You can't fight your way out of anxiety
It’s common to hear people use these words and phrases when describing their life with anxiety.
I won’t let it get the better of me.
I’ll just keep on fighting.
I won’t give in.
I just need to keep pushing through it.
I’m going to beat my anxiety.
I refuse to let anxiety win.
I just need to take back control.
This kind of approach is great for lots of things in life - but unfortunately not for anxiety.
Anxiety is a tricky illness and fighting with it and resisting it actually makes it worse.
Why is that?
Fighting with our anxiety symptoms – and trying to push them way and get rid of them – tells our brain that we don’t like them. It tells our brain that there’s soothing to fear – something that we don’t want –and so our brain responds by preparing our body to deal with the threat.
The brain prepares us for the threat by flooding our body with the stress hormones cortisol and adrenaline – and it’s these stress hormones that cause our anxiety symptoms. So the more we fight against our anxiety – the more anxiety we get.
I call it the anxiety loop because we get stuck in a cycle of worry, stress and fear.
The more we resist and fight, the more anxious we become, then the more we resist and fight. And on and on it goes.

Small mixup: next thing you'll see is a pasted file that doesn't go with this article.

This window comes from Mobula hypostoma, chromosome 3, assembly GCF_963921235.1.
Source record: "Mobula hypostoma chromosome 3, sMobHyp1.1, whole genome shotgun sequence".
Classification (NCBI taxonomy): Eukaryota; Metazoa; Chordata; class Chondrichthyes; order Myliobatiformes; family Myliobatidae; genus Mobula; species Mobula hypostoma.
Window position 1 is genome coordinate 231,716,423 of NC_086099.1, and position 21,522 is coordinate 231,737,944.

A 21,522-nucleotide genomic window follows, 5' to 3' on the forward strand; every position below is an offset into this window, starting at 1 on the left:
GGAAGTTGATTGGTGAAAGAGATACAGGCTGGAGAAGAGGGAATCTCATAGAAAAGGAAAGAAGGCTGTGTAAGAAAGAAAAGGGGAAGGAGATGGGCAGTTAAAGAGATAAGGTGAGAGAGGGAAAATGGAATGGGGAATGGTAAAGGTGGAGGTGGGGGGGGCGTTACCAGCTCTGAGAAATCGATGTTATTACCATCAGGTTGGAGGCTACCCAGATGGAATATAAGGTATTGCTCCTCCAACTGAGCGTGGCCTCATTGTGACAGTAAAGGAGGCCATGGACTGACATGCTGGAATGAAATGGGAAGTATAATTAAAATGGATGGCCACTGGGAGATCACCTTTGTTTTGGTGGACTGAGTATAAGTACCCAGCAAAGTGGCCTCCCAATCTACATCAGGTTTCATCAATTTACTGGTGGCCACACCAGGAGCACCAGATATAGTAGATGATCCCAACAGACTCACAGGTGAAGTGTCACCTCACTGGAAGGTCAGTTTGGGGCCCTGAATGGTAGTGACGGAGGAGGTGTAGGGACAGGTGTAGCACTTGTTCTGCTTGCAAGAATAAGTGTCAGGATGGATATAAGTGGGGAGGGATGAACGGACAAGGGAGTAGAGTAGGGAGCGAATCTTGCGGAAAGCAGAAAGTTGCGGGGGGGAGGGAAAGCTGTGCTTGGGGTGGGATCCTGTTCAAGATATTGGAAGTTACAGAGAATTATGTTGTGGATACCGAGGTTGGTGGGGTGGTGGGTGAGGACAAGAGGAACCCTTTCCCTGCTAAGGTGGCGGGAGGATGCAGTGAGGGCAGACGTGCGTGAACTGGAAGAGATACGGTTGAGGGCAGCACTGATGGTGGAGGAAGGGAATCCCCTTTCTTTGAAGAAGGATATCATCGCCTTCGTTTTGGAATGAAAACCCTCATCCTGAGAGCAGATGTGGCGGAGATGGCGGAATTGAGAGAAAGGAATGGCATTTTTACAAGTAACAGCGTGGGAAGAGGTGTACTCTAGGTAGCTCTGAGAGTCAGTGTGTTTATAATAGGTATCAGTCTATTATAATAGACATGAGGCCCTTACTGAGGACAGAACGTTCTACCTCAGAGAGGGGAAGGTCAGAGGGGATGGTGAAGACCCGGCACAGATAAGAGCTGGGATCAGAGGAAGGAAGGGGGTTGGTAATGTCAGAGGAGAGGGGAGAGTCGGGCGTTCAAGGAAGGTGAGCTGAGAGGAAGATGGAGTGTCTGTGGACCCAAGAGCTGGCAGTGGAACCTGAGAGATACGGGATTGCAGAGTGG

The way out of the cycle is to do the opposite of what comes naturally. We need to give up the fight.
The more we accept our symptoms – and let them be there – the more we interrupt the cycle because we stop telling our brain that there’s something to fear. Eventually, if we start incorporating acceptance into all of our symptoms every day – the cycle breaks and we start to recover from our anxiety illness.
Acceptance isn’t easy. I know this from personal experience. Anxiety took me to the emergency ward and made my life unbearable for years – so I know how awful it is and how hard it is to resist the temptation to fight against it.
But little by little, by trying to remove the fear from each of your individual symptoms, you break the cycle and start to get your life back.
The easiest way is to start one symptom at a time. Whether it be insomnia, shaking hands, dizziness, a racing mind, a racing heart, blurred vision, muscle aches, muscle twitching (I had all of these) – pick one and make a decision to stop hating it and to stop trying to get rid of it.
You don’t have to like the symptom – but you can allow it to be there and just work around it.
That might seem impossible if you’ve been struggling for a long time. But little by little, one symptom at a time, you can re-educate your brain till it learns that you no longer need protecting day and night - and break the anxiety cycle for good.
Feel free to contact me here if you have questions or need some advice on anxiety recovery.
Cheers David www.iamanxiety.net